21. 21. Art. I Sect. 6: ImmunityImmunity = protection from prosecution or arrestWhat kind of immunity does Congress have under the Constitution?- they cannot be arrested while attending, going to, or returning from a session of CongressWhat are the exceptions to this?- charges of treason, felony, or breach of the peaceThey also cannot face criminal charges for anything they say in speech or debate in CongressWhy is this provision in the Constitution?
  22. 22. Art. I Sect. 6: Immunity cont.The immunity section is included to protect members of Congress from being arrested and even executed by their political enemies (such as the President or a powerful Cabinet member). Kings used this tactic all the time.Con: Congressman sometimes say ridiculous things or even lies in Congress b/c they cant be punished for them.Pro: They can say unpopular things without fear
  23. 23. Art. I Sect. 6: LimitationsCan a member of Congress hold another federal office at the same time?
  24. 24. Art. I Sect. 6: LimitationsCan a member of Congress hold another federal office at the same time? No!- They also cannot take any federal office that was created by Congress until after their term is ended- Nor can they take a federal office for which the pay was increased during their term in Congress until after their term has expired.Why?
  25. 25. Art. I Sect. 6: LimitationsCan a member of Congress hold another federal office at the same time? No!- They also cannot take any federal office that was created by their house of Congress until after their term is ended- Nor can they take a federal office for which the pay was increased during their term in Congress until after their term has expired. Likewise, civil servants cannot serve in Congress unless they first resign.Why? To prevent Congress from giving themselves federal jobs or jobs with increased salaries & to avoid conflicts of interestHowever, former Congressman & Senators can serve in federal govt. once they are no longer in officde
  26. 26. More on How Congress WorksSee pp. 246-260 of Bob Jones textWho selects the leaders of Congress?
  27. 27. More on How Congress WorksSee pp. 246-260 of Bob Jones textWho selects the leaders of Congress?- Each party selects their own leaders in a meeting called a caucus. - Which ever party has the majority picks the Speaker of the House and the Majority Leader and Whip of both houses.What are term limits?
  28. 28. More on How Congress WorksSee pp. 246-260 of Bob Jones textWho selects the leaders of Congress?- Each party selects their own leaders in a meeting called a caucus. - Which ever party has the majority picks the Speaker of the House and the Majority Leader and Whip of both houses.What are term limits?- a law that sets a limit on how many consecutive (or total) terms an elected official can serveDoes the Constitution include term limits for members of Congress?
  29. 29. More on How Congress WorksSee pp. 246-260 of Bob Jones textWho selects the leaders of Congress?- Each party selects their own leaders in a meeting called a caucus. - Which ever party has the majority picks the Speaker of the House and the Majority Leader and Whip of both houses.What are term limits?- a law that sets a limit on how many consecutive (or total) terms an elected official can serveDoes the Constitution include term limits for members of Congress? NO, but some candidates have limited themselves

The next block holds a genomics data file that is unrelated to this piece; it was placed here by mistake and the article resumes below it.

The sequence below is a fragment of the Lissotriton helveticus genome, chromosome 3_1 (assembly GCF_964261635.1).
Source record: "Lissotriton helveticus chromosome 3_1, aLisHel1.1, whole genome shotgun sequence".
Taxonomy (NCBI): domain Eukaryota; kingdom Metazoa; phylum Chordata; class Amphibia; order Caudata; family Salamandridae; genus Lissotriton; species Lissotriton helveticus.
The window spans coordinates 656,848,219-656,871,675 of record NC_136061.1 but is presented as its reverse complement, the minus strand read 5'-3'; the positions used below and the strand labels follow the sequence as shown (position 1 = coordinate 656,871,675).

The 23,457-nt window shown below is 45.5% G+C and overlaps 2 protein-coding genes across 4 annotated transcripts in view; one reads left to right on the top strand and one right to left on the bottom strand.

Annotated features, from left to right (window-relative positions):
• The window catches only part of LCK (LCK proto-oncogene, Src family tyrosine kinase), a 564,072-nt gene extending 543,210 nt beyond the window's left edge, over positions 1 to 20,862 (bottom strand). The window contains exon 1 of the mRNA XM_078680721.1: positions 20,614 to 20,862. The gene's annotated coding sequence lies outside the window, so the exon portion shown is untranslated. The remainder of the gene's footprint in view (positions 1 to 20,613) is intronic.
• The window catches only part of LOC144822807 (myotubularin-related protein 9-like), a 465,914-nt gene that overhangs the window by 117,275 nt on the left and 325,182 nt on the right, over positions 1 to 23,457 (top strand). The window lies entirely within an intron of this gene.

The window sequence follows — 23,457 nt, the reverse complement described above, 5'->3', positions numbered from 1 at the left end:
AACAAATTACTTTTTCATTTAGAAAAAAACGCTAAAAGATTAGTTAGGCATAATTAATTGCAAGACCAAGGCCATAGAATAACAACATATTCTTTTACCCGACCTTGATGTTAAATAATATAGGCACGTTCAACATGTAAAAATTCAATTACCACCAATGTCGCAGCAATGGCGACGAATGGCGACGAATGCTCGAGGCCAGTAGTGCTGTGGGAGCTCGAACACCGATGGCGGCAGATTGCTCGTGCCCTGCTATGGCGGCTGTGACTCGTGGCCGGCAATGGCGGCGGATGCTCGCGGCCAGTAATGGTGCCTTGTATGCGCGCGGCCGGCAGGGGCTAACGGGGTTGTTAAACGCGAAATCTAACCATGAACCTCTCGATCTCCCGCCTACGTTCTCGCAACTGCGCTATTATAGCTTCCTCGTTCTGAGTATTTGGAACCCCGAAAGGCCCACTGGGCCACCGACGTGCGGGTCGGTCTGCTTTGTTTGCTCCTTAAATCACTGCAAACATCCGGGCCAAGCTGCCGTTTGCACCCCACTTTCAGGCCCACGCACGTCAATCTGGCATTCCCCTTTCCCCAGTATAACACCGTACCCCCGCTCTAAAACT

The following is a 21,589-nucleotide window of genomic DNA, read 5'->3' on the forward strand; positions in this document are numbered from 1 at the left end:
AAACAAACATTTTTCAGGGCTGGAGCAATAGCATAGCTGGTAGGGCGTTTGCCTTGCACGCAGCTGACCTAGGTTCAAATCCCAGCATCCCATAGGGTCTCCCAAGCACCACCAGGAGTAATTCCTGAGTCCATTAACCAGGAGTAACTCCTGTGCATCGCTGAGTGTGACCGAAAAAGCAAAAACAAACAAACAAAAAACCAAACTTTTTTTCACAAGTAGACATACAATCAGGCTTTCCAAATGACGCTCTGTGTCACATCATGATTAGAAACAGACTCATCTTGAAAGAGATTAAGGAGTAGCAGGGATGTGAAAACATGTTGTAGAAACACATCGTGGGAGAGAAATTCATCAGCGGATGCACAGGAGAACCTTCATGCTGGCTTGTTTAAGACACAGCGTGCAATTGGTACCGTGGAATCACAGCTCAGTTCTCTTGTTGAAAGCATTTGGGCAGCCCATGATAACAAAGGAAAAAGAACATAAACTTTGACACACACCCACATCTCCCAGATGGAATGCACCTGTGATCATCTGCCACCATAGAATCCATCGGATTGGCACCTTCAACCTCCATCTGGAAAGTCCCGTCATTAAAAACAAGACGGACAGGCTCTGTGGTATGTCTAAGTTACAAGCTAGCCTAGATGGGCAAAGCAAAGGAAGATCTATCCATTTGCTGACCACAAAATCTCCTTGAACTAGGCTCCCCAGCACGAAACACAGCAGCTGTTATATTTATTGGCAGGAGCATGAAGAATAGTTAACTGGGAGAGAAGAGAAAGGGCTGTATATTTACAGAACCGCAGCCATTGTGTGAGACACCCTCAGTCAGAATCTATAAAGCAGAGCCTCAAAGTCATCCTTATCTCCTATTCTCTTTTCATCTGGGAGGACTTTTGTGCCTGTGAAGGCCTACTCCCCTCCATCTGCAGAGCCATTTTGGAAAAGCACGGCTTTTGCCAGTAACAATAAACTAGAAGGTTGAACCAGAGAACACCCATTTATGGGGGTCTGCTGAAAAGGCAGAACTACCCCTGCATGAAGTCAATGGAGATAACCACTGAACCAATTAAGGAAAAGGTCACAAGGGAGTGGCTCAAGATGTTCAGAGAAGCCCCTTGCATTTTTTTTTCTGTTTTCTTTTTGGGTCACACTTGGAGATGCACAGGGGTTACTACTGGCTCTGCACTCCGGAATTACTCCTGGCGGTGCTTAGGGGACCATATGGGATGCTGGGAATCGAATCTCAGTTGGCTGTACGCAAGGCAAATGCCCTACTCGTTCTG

30. 30. Why are term limits popular with some voters?Because some congressmen serve for decades, inviting corruption and complacencyWhat is an incumbent?
  31. 31. Why are term limits popular with some voters?Because some congressmen serve for decades, inviting corruption and complacencyWhat is an incumbent?- a current officeholder who is running for re-electionWhy is it so hard to defeat an incumbent?
  32. 32. Why are term limits popular with some voters?Because some congressmen serve for decades, inviting corruption and complacencyWhat is an incumbent?- a current officeholder who is running for re-electionWhy is it so hard to defeat an incumbent?- b/c they have name recognition,- have helped constituents through casework,- have gathered support by bringing the bacon back to their districts,- have more financial backing & govt perks like franking
  33. 33. Congressional CommitteesWhy are the committees important?
  34. 34. Congressional CommitteesWhy are the committees important?- Most of the work on legislation is done in committeesWhat are the four types of committees in Congress?
  35. 35. Congressional CommitteesWhy are the committees important?- Most of the work on legislation is done in committeesWhat are the four types of committees in Congress?- Standing: permanent committees & usually the most powerful. See p. 254 for a list; which committee would handle which bill (p. 254 TE)
  36. 36. Congressional CommitteesWhy are the committees important?- Most of the work on legislation is done in committeesWhat are the four types of committees in Congress?- Standing Committees: permanent committees & usually the most powerful. See p. 254 for a list; which committee would handle each of these bills?1. construction of new tracks for Amtrak2. research into additional uses for cottonseed oil3. adding 5 new staff members to offices of federal district judges4. research on predicting droughts in the U.S.5. exempting companies with less than 25 employees from EPA inspections6. restoring diplomatic relations with North Korea